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Candy: A Quick Trip Down Memory Lane

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Have you ever popped a piece of candy in your mouth only to suddenly think about when your mom would give it to you as an after-school treat as a kid? For a moment, you can feel the sun on your skin and the happiness you felt as you sat in the backseat headed home. 

Tootsie-Pop-Kid-StickOr maybe, you grab something like a Tootsie Pop and suddenly taste the nostalgic sweetness of that hard candy in your mouth and you are right back to that time. Even 20 years later, you stop whatever you’re doing for a moment and smile.

You are having what is called a "Proustian experience". It is when a vivid memory is triggered by something we taste or smell. Scientists believe it exists, but have yet to prove it. 

The simple unscientific explanation is you like the tastes you grew up with and your perception of taste is directly linked to your sense of smell and both act like threads linking to your memories. 

When you come across certain familiar tastes or smells an involuntary autobiographical memory is triggered. These types of memories are cued anytime you encounter something in everyday life that evokes a memory without a conscious effort.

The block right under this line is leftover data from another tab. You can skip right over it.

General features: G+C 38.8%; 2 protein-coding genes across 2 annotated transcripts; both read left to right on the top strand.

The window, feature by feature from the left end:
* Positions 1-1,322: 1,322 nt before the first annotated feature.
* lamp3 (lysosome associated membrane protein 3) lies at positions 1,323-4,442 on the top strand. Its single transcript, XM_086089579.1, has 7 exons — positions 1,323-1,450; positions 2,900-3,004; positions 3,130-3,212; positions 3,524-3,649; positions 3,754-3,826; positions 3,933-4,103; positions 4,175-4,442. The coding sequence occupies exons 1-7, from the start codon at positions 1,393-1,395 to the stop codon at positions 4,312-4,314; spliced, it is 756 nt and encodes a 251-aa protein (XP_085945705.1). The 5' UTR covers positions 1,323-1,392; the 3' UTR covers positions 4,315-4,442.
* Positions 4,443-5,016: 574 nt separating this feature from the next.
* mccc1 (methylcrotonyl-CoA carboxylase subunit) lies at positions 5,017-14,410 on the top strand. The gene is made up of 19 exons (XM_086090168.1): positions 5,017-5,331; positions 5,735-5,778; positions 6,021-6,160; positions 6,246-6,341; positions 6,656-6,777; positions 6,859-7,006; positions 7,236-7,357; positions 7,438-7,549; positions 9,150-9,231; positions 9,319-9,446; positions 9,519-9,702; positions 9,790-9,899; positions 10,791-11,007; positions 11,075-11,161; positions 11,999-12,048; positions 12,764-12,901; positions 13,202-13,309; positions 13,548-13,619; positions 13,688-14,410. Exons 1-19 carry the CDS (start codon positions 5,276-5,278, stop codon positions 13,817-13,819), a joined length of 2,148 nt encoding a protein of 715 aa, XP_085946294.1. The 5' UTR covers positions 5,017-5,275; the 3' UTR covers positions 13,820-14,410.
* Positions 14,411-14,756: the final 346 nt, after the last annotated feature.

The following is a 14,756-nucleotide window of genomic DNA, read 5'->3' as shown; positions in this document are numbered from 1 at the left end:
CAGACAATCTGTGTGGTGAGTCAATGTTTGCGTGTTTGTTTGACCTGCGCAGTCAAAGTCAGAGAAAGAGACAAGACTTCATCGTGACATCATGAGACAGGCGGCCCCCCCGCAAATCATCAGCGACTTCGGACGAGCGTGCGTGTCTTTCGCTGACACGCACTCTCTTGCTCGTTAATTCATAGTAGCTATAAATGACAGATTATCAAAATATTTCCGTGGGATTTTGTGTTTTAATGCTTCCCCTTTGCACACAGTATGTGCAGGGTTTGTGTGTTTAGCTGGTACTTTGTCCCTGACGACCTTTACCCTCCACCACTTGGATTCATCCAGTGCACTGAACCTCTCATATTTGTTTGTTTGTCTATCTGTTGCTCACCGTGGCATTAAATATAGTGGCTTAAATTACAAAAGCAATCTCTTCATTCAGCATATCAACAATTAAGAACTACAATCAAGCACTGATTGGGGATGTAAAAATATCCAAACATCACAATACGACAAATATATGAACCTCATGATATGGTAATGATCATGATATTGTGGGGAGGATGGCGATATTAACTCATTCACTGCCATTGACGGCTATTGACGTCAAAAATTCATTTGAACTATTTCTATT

Tootsie-Pop-HeaderPhoto Credit: Tootsie Pops 

Take that Tootsie Pop. Your senses and emotions are intricately linked, so a taste of your favorite candy can bring back a flood of memories. Now throw in the visual effect of watching those memorable commercials you saw as a kid and you are fully surrounded by a wonderful feeling of nostalgia!

Tootsie-Pop-Kid-MomAsk anyone about their favorite childhood candy and they immediately laugh and smile. The memories of bonding with mom or dad as both of you picked up candy before heading to the movie theater (we all snuck candy in, right?). Or maybe it's the memory of getting your favorite Tootsie Pop flavor from your teacher after making a good grade on that pop quiz. 

When it comes to tapping into these autobiographical memories, scientists say they are
typically linked to powerful and emotional memories. Marcel Proust, who first came up with the idea found taste and smell have stronger links to memories than any of the other senses. 

Everyone remembers the feeling of those Tootsie pops - how we tried to count the licks, Tootsie-Pop-Mouthalways losing track, and finally biting and feeling the hard candy cracking and getting to that chewy Tootsie center. The next time you get a taste of your favorite sweet, make sure to savor the trip down memory lane.

One thing we didn't have back then though? The power to share our Tootsie Pop memories with others. You do now.

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